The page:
Vineyard Gazette
The First Annual Chilmark Road Race is scheduled to start at 10 a.m. Saturday morning rain or shine.
Chilmark Road Race
Vineyard Gazette
Ten years ago, the Chilmark Road Race was small. Barely two hundred showed up for the inaugural run. But even this number was more than organizers expected, as they busily hand printed extra numbers and apologized for running out of T-shirts.
Chilmark Road Race
Kate Dario
Defeating a crowd of nearly 1,200 runners and soaring thermometers, Michael Schroeder won the men’s division and Sarah Tully won the women’s division.
Chilmark Road Race


starting runners

As 1,500 runners anxiously milled about the starting line on Middle Road Saturday Morning, West Tisbury selectman Jeffrey (Skipper) Manter brandished a streamer-topped car antenna, holding it up to the sky.

“In case I need to wave down a med-flight,” he told curious fellow runners in the 34th Chilmark Road Race.

The sweat-soaked Mr. Manter had already run the course that morning in preparation for a half-marathon in Lowell and was beginning to feel the miles.

“Stay in front of me and you’ll be all right,” he said.



The Chilmark Road Race is about much more than speed. How many contests pit septuagenarians against seven-year-olds? How often do you see Crocs on the starting line? Where else do people doing a 20-minute mile get such an enthusiastic round of cheers?

When Hugh Weisman organized the first annual Chilmark Road Race some 32 years ago, he wasn’t exactly sure how many people would show up. Mr. Weisman, an avid runner who at the time was offering a clinic at the Chilmark Community Center, estimated beforehand that 200 runners might show up.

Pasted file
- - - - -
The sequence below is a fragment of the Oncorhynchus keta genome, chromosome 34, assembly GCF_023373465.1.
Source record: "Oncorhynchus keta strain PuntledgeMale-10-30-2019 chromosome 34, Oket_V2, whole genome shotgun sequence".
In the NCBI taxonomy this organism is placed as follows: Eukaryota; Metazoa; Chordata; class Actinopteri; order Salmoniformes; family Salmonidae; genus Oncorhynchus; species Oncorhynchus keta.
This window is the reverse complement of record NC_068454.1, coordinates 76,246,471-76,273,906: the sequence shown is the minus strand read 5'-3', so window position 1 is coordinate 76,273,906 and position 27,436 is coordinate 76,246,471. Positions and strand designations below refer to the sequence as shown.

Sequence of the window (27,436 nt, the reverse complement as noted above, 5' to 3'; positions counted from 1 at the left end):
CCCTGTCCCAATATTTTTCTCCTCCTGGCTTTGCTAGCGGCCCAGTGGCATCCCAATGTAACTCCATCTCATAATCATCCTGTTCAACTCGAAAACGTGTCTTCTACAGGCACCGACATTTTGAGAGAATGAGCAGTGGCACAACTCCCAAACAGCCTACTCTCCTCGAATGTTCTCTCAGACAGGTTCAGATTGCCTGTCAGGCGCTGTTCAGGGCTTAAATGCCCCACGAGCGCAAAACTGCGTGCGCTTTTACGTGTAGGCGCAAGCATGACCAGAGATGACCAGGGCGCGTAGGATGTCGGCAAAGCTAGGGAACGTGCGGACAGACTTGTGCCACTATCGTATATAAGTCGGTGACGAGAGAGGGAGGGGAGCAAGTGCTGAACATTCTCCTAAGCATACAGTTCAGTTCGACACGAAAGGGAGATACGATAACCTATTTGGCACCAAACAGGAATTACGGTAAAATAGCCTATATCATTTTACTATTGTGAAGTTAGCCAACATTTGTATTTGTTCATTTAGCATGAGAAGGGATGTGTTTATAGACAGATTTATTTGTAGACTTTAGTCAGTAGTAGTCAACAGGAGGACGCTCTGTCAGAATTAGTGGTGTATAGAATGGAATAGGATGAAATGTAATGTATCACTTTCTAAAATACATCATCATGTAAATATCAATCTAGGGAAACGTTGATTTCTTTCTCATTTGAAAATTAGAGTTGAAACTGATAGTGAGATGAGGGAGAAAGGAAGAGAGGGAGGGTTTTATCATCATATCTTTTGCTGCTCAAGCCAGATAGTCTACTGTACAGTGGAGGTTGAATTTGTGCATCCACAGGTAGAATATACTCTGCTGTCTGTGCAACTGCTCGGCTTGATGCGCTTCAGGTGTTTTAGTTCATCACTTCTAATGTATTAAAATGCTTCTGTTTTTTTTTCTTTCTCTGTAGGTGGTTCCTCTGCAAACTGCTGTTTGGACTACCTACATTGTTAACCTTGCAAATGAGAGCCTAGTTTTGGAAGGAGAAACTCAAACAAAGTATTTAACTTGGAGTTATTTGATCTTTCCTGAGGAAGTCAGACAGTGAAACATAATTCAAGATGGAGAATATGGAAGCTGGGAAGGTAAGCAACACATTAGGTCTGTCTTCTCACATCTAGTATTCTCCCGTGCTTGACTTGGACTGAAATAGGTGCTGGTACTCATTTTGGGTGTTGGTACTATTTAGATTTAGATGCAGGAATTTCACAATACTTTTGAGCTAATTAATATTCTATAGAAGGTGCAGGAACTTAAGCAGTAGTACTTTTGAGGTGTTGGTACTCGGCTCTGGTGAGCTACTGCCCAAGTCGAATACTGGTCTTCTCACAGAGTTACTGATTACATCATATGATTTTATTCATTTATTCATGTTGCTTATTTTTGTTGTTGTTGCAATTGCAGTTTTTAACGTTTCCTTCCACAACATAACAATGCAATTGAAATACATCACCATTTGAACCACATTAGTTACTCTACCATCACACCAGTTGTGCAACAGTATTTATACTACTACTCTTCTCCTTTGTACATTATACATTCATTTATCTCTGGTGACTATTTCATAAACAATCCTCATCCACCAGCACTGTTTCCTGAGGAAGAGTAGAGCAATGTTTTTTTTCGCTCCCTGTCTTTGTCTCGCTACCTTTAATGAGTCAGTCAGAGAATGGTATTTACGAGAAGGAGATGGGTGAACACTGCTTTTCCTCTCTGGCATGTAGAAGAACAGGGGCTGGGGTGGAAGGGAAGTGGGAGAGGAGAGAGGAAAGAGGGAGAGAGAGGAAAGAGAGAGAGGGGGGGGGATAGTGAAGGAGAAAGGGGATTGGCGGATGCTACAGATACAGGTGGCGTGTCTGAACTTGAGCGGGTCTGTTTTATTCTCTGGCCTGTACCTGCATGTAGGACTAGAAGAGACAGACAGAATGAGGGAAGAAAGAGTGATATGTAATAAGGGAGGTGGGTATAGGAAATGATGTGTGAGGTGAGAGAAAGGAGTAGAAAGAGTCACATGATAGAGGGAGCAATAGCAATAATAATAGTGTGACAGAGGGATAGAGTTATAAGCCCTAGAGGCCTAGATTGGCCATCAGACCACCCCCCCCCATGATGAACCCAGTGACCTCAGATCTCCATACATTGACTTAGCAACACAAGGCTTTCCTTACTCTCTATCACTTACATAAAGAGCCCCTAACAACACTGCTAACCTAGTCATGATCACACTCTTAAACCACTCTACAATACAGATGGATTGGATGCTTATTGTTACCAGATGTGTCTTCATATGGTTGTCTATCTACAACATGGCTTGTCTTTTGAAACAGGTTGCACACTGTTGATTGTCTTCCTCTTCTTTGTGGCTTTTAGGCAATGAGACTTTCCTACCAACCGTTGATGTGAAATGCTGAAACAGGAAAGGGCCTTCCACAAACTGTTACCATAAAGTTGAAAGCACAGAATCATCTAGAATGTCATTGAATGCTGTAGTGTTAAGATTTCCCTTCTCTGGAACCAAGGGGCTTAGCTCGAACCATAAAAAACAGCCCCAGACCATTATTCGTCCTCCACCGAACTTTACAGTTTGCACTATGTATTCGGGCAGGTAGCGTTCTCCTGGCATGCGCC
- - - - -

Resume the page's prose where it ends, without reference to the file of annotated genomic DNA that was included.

Maybe more, maybe less.

But he never imagined that the little race, stretching over five kilometers along Middle Road, would grow to become the phenomenon it is now.


Susan Wilson is a runner. She runs everywhere she goes — Egypt, France, Viet Nam, England, her home in Princeton, N.J. and Chilmark. They’re all good places to accelerate her body past a walk. In fact, at 78, she was the fastest female in her age category in Chilmark Road Race last Saturday. She has won that honor 11 times, in her 60s and her 70s.

With the sounding of the horn, some 1,600 runners in the 31st Chilmark Road Race took off. The herd shot toward the press truck like raptors in a Steven Spielberg film and the red pickup sped up to avoid being overtaken. John Ciccarelli was at the front, his face just feet from the photographers’ lenses. Behind him two boys in pink shirts attempted a 100-meter dash in the beginning of the 3.1-mile race and soon dropped off to the side.


The Chilmark Road Race is a chimerical beast, part family-oriented charity jog, part cutthroat competition. Perhaps the contradictory spirit of the now-legendary institution was best summed up by Willy Anderson, age 10. When asked about his plans for the race, the bespectacled youth declared, "I really want to beat my mom. We'll start out together, but at the end I'll try to beat her."